Planting the Seeds for Farmer Entrepreneurship in Ghana

Aid organizations had spread moringa trees throughout rural communities in Ghana, and yet without connections to a market, the fast growing moringa tree became nothing more than a nuisance. At the cusp of graduating at MIT and pursuing a career at NASA, Kwami Williams visited Ghana and witnessed this dilemma firsthand. Moved by the people he met and the poverty he encountered, Williams decided to divert his focus on outer space and empower farmer entrepreneurship in Ghana. Over 1 million trees later, and he is helping Ghana bring the benefits of moringa to the world.

“If aerospace engineers could put a man on the moon, couldn’t I do something to help these people put food on the table?”

From Farm to Tree to Market

THE CHALLENGE. After more than 10 years of living in America, Kwami Williams returned to Ghana through a service trip and was alarmed at the rural abject poverty he encountered. He felt particularly concerned about the mistreatment and underappreciation of farmers. Agriculture in Ghana employed 45% of the national labor force and yet rural poverty rates significantly exceeded the national average. Without entrepreneurial expertise or empowered education for small business farmers, many international aid projects that sought to alleviate poverty never got a chance to flourish. He realized that the agricultural opportunities to empower farmers were there, but that the mentorship and economic incentives needed to be nurtured.

THE PROCESS. Williams returned from his service trip and embarked on a new career path. He switched his attention from aerospace engineering to a focus on Ghana’s agricultural growth. He entered MIT’s D-Lab, a program that works with people in the developing world to co-create solutions to global poverty challenges. His work with D-Lab led to another trip to Ghana, this time in a collaboration with small farming families on a crop locally called “the miracle tree,” or moringa. The leaves and seeds were valuable and nutritious — a true “superfood”. Moringa leaves have more vitamin A than carrots, more calcium than milk, more protein than eggs, and more iron than spinach per serving.

When he returned to MIT, Williams began research on how to cold-press the seeds of the moringa tree so that the oil could be turned into product. He also set about developing a plan to restructure the supply chain so that farmers in Ghana could receive the economic benefits of harvesting moringa trees.

THE RESULT. Oil from the moringa trees now fuels two companies that Williams co-founded with Harvard economics student Emily Cunningham — True Moringa and Minga Foods, both under the umbrella of MoringaConnect. After purchasing seeds and leaves at a fair price from farmers, Williams and his team bring them to their centralized processing center in Accra, Ghana. The moringa seeds and leaves are processed in-country, adding value and creating jobs locally. MoringaConnect has enabled over 2500 small farmers throughout Ghana to kickstart their moringa farms. With educational programs and an economic incentive provided by a guaranteed market through True Moringa and Minga Foods, Williams and his team have created opportunities for farmer entrepreneurship throughout rural Ghana. To further an environmental initiative, Williams has also committed to planting a tree for every new customer, with over 1 million trees planted so far. These initiatives earned MoringaConnect a spot on Good Morning America, where moringa was celebrated as the #1 wellness trend of 2018.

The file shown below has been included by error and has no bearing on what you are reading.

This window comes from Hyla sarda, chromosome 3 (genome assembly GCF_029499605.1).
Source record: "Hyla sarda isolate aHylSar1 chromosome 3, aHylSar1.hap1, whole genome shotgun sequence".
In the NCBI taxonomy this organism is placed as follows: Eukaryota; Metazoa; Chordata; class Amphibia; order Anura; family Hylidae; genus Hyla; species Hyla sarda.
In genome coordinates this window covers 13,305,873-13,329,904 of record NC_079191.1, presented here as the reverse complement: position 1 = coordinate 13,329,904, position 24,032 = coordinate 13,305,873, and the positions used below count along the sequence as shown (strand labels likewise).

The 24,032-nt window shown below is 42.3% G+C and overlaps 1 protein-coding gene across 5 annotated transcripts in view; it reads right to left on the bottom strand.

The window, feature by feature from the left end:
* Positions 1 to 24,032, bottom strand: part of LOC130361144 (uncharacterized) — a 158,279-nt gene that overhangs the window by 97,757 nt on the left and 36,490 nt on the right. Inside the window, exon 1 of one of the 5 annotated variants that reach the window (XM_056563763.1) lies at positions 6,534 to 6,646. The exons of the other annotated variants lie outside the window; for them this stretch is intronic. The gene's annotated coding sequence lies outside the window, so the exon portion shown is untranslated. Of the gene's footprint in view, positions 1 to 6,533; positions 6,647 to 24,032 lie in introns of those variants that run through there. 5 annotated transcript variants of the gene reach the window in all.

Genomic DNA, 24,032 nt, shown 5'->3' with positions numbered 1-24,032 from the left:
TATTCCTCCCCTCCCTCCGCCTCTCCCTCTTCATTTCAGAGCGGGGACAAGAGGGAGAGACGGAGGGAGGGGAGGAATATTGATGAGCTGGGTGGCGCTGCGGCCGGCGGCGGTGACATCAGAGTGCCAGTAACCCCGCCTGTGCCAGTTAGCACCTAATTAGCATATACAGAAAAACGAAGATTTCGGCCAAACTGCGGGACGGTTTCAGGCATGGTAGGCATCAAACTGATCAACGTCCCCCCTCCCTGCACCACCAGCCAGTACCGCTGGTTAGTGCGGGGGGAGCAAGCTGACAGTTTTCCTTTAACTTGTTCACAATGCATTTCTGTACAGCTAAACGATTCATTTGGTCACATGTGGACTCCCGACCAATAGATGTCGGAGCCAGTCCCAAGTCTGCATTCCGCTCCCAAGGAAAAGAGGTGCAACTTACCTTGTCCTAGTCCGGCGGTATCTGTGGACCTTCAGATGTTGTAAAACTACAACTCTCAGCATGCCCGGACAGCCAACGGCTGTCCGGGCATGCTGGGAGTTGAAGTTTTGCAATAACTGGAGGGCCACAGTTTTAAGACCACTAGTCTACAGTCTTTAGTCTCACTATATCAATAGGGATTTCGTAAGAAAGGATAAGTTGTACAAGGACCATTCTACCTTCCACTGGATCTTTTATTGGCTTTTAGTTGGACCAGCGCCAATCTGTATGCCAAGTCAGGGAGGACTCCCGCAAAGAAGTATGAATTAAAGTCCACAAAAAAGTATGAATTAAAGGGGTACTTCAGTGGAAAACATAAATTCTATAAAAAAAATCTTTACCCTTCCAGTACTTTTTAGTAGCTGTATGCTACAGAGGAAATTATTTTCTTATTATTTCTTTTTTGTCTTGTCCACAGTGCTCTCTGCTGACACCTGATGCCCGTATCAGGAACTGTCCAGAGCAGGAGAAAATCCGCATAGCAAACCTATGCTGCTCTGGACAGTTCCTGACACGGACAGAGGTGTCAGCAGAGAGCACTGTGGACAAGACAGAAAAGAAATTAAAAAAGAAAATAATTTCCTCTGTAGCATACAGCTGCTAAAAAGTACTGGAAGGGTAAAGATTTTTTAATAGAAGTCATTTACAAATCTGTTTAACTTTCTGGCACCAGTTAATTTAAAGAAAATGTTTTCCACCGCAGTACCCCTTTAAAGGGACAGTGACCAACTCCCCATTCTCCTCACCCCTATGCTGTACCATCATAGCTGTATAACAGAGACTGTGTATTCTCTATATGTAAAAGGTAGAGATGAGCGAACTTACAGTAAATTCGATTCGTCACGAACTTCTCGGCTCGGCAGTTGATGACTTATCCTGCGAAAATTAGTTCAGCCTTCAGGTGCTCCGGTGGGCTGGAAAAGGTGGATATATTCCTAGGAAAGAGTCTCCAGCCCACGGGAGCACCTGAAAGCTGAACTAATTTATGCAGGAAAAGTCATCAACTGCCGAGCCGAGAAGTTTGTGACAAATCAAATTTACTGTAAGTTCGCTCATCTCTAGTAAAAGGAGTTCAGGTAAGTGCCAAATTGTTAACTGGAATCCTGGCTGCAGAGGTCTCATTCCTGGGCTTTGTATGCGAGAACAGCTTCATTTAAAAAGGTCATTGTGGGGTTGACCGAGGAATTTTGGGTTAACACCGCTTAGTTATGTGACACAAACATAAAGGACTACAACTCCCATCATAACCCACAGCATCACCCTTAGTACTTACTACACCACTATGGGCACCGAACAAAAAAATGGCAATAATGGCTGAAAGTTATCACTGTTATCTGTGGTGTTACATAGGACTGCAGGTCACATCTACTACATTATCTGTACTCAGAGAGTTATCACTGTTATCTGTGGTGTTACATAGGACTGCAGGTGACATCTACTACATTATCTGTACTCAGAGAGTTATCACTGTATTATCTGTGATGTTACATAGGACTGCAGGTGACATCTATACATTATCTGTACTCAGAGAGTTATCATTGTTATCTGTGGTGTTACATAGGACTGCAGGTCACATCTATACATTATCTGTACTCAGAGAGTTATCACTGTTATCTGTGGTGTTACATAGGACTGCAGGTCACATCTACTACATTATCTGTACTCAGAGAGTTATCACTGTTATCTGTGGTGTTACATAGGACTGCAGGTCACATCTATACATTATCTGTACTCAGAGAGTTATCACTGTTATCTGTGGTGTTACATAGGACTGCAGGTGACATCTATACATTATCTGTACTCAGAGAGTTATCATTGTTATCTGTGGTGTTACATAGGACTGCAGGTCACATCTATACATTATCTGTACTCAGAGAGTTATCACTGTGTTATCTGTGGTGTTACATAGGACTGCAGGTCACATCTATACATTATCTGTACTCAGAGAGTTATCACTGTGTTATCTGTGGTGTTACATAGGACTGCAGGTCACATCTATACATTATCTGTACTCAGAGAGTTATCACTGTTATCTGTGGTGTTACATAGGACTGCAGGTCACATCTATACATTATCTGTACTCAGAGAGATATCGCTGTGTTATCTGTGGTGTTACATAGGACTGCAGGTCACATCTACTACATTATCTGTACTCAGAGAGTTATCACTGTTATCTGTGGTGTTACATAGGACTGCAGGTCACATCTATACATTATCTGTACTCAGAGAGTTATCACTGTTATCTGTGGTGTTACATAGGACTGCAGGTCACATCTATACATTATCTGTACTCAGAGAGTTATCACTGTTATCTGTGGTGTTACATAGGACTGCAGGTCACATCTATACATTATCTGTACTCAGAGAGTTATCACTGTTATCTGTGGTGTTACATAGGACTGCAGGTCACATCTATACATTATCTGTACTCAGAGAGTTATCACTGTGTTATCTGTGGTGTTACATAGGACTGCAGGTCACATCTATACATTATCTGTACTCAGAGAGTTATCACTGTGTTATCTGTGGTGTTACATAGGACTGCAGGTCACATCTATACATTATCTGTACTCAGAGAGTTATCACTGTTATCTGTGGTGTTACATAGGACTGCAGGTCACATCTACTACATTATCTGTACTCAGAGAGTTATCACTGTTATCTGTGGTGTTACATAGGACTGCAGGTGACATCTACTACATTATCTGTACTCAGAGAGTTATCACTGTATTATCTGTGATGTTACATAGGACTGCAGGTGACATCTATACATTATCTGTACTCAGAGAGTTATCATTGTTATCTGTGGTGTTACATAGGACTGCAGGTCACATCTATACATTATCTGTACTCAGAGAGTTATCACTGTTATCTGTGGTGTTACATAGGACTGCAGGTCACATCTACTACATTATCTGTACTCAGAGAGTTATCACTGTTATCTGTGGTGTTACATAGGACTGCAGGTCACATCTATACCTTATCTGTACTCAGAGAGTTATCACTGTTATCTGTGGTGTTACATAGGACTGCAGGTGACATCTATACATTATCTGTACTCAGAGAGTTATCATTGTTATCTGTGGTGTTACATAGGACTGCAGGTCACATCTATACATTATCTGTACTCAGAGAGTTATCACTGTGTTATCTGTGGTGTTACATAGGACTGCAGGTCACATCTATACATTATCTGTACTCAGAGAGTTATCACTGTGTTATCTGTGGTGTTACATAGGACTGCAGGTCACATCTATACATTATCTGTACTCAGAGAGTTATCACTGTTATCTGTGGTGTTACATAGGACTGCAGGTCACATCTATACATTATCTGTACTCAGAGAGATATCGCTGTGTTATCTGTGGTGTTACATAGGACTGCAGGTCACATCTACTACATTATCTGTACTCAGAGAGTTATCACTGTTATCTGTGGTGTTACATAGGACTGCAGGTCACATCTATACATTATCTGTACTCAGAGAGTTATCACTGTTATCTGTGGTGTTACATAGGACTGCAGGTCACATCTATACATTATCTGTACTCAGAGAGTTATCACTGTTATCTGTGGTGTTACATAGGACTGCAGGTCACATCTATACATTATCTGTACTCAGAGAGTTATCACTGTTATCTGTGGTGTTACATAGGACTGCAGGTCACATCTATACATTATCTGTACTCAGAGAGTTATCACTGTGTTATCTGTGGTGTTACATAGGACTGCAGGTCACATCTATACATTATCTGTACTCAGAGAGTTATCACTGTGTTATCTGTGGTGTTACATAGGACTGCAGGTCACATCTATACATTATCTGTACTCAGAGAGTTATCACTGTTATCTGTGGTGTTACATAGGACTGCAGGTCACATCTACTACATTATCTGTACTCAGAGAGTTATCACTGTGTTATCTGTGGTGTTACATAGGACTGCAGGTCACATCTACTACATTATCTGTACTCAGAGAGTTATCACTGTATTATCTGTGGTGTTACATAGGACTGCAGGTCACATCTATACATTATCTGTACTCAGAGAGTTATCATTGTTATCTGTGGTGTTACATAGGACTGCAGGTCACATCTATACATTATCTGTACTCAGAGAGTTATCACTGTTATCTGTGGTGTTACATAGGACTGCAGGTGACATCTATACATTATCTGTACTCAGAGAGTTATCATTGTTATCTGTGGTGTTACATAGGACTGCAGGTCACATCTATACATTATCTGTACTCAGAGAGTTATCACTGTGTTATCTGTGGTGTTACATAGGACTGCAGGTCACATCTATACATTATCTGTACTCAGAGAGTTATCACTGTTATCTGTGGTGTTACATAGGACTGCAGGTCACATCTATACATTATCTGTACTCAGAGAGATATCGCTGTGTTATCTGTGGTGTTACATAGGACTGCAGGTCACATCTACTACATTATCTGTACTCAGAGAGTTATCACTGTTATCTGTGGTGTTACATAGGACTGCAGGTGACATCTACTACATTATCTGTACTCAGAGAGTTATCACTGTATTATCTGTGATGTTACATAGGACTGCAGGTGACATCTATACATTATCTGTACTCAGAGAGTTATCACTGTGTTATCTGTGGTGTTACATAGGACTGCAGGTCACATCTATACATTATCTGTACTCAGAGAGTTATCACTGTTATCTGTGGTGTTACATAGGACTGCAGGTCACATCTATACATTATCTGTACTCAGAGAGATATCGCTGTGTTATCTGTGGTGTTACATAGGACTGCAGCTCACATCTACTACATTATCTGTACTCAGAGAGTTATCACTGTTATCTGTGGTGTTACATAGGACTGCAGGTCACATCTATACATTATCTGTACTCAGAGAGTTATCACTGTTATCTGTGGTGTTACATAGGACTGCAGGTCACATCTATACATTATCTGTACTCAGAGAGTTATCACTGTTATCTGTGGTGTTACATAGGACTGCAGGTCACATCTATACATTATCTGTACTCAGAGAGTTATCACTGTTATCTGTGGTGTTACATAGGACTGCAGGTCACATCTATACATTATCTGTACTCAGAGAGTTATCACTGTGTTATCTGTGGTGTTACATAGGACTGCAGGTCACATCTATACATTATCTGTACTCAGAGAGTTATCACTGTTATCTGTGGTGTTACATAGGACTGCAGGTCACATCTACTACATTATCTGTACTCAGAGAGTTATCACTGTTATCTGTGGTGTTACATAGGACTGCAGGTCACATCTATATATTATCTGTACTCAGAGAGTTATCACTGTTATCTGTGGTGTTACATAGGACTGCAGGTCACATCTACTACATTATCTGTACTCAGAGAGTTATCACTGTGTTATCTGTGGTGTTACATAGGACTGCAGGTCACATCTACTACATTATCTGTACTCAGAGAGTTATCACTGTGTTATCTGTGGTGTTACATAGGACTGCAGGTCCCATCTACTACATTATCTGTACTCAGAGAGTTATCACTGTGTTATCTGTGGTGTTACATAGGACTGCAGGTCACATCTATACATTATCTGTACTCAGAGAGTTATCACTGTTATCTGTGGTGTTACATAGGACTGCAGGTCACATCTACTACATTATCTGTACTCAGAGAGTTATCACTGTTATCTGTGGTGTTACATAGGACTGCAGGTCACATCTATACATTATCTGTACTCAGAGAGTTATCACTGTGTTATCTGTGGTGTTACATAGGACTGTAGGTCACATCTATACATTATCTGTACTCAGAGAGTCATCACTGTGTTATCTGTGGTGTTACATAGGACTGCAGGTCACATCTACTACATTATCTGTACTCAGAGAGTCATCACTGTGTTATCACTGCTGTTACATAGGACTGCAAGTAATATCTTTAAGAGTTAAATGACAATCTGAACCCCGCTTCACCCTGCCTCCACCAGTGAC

Founded in 2013, MoringaConnect’s vertically integrated supply chain serves over 2,500 small farming families throughout Ghana. Under True Moringa, the benefits of moringa trees manifest as clean beauty products. Under Minga Foods, the nutritional benefits are made available through moringa powder and a line of teas made from the vitamin-packed leaves of the trees. MoringaConnect has planted over 1,300,000 ‘miracle trees’, as they’re locally known, one for every customer of their moringa based food and beauty products.



Aiming for the Stars and Landing Among Ghana’s Moringa Trees

Originally from Ghana, Kwami Williams’ family won the visa lottery and in 2000 relocated to the United States. Williams was always fascinated with space and at a young age competed in national robotics competitions. He set out on a path to become an aerospace engineer, enrolling in and graduating from the Massachusetts Institute of Technology (MIT).

Upon returning from a service trip to Ghana, Williams realized that he needed to shift his career focus so that he could help empower people with the means to improve their lives as they saw fit.

“Once you are connected to someone else’s problems, you have a responsibility to try to solve them.”

Williams’ actions were driven by a deep set of values learned from examples set by his parents throughout his upbringing. He was able to maximise his time in Cambridge to leverage his passion for engineering to solve a problem he felt connected to and therefore responsible to find a solution for. To improve the lives of rural families in Ghana, his company MoringaConnect supplies more than 2500 farmers with a low-cost oil presser that allows them to generate additional income through small-scale processing and marketing of their products to the global market.




Kwami Williams values the integrated ecosystem of Harambeans:

“Harambe creates a perfect ecosystem for African changemakers to come together – to propel their respective ventures in a way that will innovatively impact Africans. It is in line with the African proverb that says, If you want to grow fast go alone, but if you want to go far go together’.”
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